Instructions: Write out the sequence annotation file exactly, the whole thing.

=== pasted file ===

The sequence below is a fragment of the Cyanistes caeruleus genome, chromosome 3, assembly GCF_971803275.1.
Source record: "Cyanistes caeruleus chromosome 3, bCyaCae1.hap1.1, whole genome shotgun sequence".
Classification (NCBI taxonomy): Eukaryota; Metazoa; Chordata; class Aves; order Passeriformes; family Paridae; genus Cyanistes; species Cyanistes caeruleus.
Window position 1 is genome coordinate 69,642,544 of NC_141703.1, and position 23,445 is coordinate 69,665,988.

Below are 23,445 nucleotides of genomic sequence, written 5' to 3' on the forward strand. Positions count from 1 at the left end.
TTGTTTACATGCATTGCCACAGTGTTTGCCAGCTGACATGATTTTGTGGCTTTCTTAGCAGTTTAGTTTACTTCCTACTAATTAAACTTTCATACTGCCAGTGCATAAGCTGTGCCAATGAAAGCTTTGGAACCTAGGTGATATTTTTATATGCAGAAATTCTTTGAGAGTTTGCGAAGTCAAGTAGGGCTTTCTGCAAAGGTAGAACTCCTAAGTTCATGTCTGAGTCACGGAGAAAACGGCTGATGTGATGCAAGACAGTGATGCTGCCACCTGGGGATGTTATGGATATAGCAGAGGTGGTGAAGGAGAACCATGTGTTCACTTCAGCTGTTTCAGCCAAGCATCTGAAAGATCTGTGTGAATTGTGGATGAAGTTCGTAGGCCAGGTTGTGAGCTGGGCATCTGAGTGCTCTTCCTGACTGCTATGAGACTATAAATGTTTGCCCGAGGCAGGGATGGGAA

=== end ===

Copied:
The sequence below is a fragment of the Cyanistes caeruleus genome, chromosome 3, assembly GCF_971803275.1.
Source record: "Cyanistes caeruleus chromosome 3, bCyaCae1.hap1.1, whole genome shotgun sequence".
Classification (NCBI taxonomy): Eukaryota; Metazoa; Chordata; class Aves; order Passeriformes; family Paridae; genus Cyanistes; species Cyanistes caeruleus.
Window position 1 is genome coordinate 69,642,544 of NC_141703.1, and position 23,445 is coordinate 69,665,988.

Below are 23,445 nucleotides of genomic sequence, written 5' to 3' on the forward strand. Positions count from 1 at the left end.
TTGTTTACATGCATTGCCACAGTGTTTGCCAGCTGACATGATTTTGTGGCTTTCTTAGCAGTTTAGTTTACTTCCTACTAATTAAACTTTCATACTGCCAGTGCATAAGCTGTGCCAATGAAAGCTTTGGAACCTAGGTGATATTTTTATATGCAGAAATTCTTTGAGAGTTTGCGAAGTCAAGTAGGGCTTTCTGCAAAGGTAGAACTCCTAAGTTCATGTCTGAGTCACGGAGAAAACGGCTGATGTGATGCAAGACAGTGATGCTGCCACCTGGGGATGTTATGGATATAGCAGAGGTGGTGAAGGAGAACCATGTGTTCACTTCAGCTGTTTCAGCCAAGCATCTGAAAGATCTGTGTGAATTGTGGATGAAGTTCGTAGGCCAGGTTGTGAGCTGGGCATCTGAGTGCTCTTCCTGACTGCTATGAGACTATAAATGTTTGCCCGAGGCAGGGATGGGAA